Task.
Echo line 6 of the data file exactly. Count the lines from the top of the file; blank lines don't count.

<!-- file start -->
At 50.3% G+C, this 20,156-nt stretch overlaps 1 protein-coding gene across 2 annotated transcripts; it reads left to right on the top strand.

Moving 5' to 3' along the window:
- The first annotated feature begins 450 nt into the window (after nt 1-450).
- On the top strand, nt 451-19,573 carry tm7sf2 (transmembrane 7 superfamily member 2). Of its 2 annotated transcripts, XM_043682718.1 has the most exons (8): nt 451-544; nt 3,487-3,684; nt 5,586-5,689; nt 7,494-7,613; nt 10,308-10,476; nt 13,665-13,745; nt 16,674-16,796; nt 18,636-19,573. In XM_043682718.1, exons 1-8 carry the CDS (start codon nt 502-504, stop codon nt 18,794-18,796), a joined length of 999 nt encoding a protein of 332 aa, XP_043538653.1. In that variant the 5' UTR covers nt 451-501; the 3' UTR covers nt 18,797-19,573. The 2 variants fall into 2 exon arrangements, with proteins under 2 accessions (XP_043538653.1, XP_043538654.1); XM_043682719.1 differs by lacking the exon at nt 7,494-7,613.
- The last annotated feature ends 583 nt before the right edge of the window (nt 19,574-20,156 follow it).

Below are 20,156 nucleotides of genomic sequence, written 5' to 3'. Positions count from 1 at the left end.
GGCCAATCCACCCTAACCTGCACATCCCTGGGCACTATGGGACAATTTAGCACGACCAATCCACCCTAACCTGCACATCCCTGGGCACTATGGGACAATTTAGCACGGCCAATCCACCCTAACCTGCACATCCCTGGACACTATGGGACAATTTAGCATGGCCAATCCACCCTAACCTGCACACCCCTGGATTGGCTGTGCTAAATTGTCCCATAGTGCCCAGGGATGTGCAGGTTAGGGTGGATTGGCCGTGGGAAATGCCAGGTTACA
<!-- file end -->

Below are 20,156 nucleotides of genomic sequence, written 5' to 3'. Positions count from 1 at the left end.